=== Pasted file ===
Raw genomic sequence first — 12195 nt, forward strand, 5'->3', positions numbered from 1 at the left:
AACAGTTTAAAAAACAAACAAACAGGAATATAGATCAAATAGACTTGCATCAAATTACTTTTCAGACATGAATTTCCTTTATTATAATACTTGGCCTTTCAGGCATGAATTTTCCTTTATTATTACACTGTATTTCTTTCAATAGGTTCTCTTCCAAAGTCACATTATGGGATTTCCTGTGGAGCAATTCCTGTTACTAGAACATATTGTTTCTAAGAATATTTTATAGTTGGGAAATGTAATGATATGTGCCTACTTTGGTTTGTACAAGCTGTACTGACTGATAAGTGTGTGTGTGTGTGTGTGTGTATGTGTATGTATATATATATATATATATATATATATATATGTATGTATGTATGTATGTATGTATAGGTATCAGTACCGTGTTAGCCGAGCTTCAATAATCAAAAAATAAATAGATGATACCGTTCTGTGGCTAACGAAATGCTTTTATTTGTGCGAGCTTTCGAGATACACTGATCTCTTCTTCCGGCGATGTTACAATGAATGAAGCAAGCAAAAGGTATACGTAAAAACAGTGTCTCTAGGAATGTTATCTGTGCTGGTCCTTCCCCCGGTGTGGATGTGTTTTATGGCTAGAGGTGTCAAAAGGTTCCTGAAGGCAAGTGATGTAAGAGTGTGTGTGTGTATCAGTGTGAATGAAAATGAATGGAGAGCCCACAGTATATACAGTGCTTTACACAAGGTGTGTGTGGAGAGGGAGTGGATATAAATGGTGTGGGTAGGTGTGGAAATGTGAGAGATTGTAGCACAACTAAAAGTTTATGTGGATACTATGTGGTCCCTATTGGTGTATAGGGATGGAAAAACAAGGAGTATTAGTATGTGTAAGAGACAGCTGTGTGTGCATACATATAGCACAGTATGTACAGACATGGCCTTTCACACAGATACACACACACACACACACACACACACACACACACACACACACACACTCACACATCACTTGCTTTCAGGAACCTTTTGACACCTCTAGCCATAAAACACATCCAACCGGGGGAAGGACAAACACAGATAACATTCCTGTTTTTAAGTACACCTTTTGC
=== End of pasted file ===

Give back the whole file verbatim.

Raw genomic sequence first — 12195 nt, forward strand, 5'->3', positions numbered from 1 at the left:
AACAGTTTAAAAAACAAACAAACAGGAATATAGATCAAATAGACTTGCATCAAATTACTTTTCAGACATGAATTTCCTTTATTATAATACTTGGCCTTTCAGGCATGAATTTTCCTTTATTATTACACTGTATTTCTTTCAATAGGTTCTCTTCCAAAGTCACATTATGGGATTTCCTGTGGAGCAATTCCTGTTACTAGAACATATTGTTTCTAAGAATATTTTATAGTTGGGAAATGTAATGATATGTGCCTACTTTGGTTTGTACAAGCTGTACTGACTGATAAGTGTGTGTGTGTGTGTGTGTGTATGTGTATGTATATATATATATATATATATATATATATATGTATGTATGTATGTATGTATGTATAGGTATCAGTACCGTGTTAGCCGAGCTTCAATAATCAAAAAATAAATAGATGATACCGTTCTGTGGCTAACGAAATGCTTTTATTTGTGCGAGCTTTCGAGATACACTGATCTCTTCTTCCGGCGATGTTACAATGAATGAAGCAAGCAAAAGGTATACGTAAAAACAGTGTCTCTAGGAATGTTATCTGTGCTGGTCCTTCCCCCGGTGTGGATGTGTTTTATGGCTAGAGGTGTCAAAAGGTTCCTGAAGGCAAGTGATGTAAGAGTGTGTGTGTGTATCAGTGTGAATGAAAATGAATGGAGAGCCCACAGTATATACAGTGCTTTACACAAGGTGTGTGTGGAGAGGGAGTGGATATAAATGGTGTGGGTAGGTGTGGAAATGTGAGAGATTGTAGCACAACTAAAAGTTTATGTGGATACTATGTGGTCCCTATTGGTGTATAGGGATGGAAAAACAAGGAGTATTAGTATGTGTAAGAGACAGCTGTGTGTGCATACATATAGCACAGTATGTACAGACATGGCCTTTCACACAGATACACACACACACACACACACACACACACACACACACACACACACACTCACACATCACTTGCTTTCAGGAACCTTTTGACACCTCTAGCCATAAAACACATCCAACCGGGGGAAGGACAAACACAGATAACATTCCTGTTTTTAAGTACACCTTTTGC